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Here There Be Monsters

Jenny goes Brangelina by adopting the young orphan assistant from The Monstrumologist by Rick Yancey.

Here There Be Monsters

BOOK REPORT for The Monstrumologist (Monstrumologist Book 1) by Rick Yancey

Cover Story: Out and Proud
BFF Charm: Yay!
Swoonworthy Scale: 0
Talky Talk: Words, Words, Words
Bonus Factor: Monsters
Relationship Status: I'll Grow Old With This Book

Cover Story: Out and Proud

Sure, everyone on the train will know you're reading a scary book, but this cover ain't nothing to hide.

The Deal:

Will Henry has been the assistant to Dr. Pelinore Warthrop, Monstrumologist, since the untimely death of his parents. His life consists mostly of running to and fro, dispensing with the cantancerous doctor's every whim. When a man appears on their doorstep with a gruesome tale and an even more gruesome specimen, Will Henry embarks on the first of terrifying adventures that await him as a junior Monstrumologist.

How did the creatures arrive in this sleepy little town in New England? Will the Monstrumologist be able to eradicate the infestation before they decimate the population of their natural prey: humans? And will Will Henry and Dr. Warthrop make it through these nights alive?

Yes, my dear child, monsters are real. I happen to have one hanging in my basement.

BFF Charm: Yay!

Maybe a BFF charm is not quite the correct gift to show my affection for Will Henry. So let's try again:

Adoption Certificate: Yay!

Will Henry joins the shortlist of young orphans I would gladly call my own. (Which makes 3, total. The other youngsters I'd like to add to my family include young Harry Potter and Small Sam, from The Enemy.)

You will never meet a braver young lad, or one more deserving of a safe place to lay his head. Will Henry, you could have your own room at my house, and a dog to snuggle, and one very strict rule: that you should play. Also, I promise I'd never forget to feed you.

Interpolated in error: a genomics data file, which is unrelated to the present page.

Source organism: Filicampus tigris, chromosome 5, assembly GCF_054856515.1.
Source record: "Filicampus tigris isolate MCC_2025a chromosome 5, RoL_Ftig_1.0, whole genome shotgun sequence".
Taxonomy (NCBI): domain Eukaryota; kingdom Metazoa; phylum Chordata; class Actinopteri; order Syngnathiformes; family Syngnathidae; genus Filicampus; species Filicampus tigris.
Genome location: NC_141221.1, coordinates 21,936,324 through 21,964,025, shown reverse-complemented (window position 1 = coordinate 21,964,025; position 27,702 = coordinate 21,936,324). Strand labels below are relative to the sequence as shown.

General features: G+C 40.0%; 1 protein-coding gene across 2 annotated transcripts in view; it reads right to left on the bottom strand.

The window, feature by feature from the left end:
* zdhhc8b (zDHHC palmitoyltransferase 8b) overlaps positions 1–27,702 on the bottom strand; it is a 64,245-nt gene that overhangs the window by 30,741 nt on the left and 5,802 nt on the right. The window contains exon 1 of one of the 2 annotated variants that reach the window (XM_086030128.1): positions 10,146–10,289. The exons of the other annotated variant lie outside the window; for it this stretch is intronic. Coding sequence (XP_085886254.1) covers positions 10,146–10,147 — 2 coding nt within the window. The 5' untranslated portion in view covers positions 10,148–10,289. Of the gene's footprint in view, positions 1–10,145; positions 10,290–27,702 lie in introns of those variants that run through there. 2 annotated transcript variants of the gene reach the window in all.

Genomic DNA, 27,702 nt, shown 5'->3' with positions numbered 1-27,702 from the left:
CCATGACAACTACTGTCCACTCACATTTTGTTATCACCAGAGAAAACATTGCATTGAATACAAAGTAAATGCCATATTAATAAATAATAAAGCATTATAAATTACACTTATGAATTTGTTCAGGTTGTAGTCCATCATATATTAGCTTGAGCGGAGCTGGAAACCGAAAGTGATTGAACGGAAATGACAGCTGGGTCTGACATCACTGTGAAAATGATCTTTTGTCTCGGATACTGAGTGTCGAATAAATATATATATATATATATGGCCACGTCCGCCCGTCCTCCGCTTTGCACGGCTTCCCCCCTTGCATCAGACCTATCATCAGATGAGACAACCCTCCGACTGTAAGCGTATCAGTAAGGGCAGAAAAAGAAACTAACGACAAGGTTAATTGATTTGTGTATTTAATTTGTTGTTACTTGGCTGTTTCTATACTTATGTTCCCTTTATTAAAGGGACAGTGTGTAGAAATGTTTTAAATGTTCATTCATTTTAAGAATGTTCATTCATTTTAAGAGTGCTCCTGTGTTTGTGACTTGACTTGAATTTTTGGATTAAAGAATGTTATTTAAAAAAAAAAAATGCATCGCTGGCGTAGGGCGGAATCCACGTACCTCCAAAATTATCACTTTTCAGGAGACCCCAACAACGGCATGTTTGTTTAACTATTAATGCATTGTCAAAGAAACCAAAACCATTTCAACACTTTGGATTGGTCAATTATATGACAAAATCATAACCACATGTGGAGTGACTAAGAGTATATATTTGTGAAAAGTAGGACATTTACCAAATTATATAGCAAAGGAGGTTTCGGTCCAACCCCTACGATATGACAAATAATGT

Swoonworthy Scale: 0

There is absolutely no romance in this book. And that is just fine.

Talky Talk: Words, Words, Words

Yancey's prose harkens to the father of horror, in its methodical circumlocution. The pages are rich with exposition and adjective, and he succeeds where only Lovecraft before him did: executing a phrase that is at the same time tedious and horrifying!

Seriously, who else could set your nerves all atwitter while reading phrases like "and then I poured a cup of tea."

Let me show you:

A door shook upon its ancient hinges as the denizen within hurled itself against it. We passed the profane monologist's room, whereat he pressed his lips against the jam and unleashed a string of execrations worthy of the saltiest marine. The shrill, despairing cries for Hannah vibrated in our ears. I glanced up at the doctor's face, seeking some sign of reassurance in this foul Babel of human suffering and misery, but he gave no sign. His countenance was as calm as a man strolling in the park on a warm summer's day.

Another tool in Yancey's repertoire is the ability to tell you what is going to happen in the next passage, giving the bare bones of plot, and then delighting and terrifying you as he unfolds what you already know is going to happen.

He grasped the handle of the trapdoor-- what bitter irony lay in that name!-- and flung it open with a dramatic flourish, like a magician opening a cabinet to reveal its remarkable heretofore unseen contents.

Bonus Factor: Monsters

Specimen A: Anthropophagi

7-9 feet tall, no heads, eyes in their shoulders, mouths in their bellies.

Casting Call:

Mark Lester as Will Henry

I know it's obviously impossible to have Mark Lester play Will Henry, as he was born in 1958 and all, but whenever I think of a brave little boy who just needs a family, it's this very image that pops into my head.

David Tennant as Pelinore Warthrop

I know we like to keep him busy around here at FYA, but Tennant has the versatility it would take to pull off Dr. Warthrop-- both his harsh and his winning sides. And then maybe I could direct this movie, and David Tennant would realize that he needs to be my sometimes husband...

Relationship Status: I'll Grow Old With This Book

I may not want to have this book's babies, but we will definitely become gray hairs together, because in it I have found something both comforting and exciting. We are how family should be. We'll never truly bore each other, even when it's going on and on about something, and I just want it to take a breath so I can get a word in edgewise. As my husband once said to me: "You annoy and bore me less than anyone else in the whole world."

FTC Full Disclosure: I received my review copy from Simon & Schuster. I received neither money nor cocktails for writing this review (dammit!). The Monstrumologist is now available.

Jenny Bird's photo About the Author: Jenny grew up on a steady diet of Piers Anthony, Isaac Asimov and Star Wars novels. She has now expanded her tastes to include television, movies, and YA fiction.
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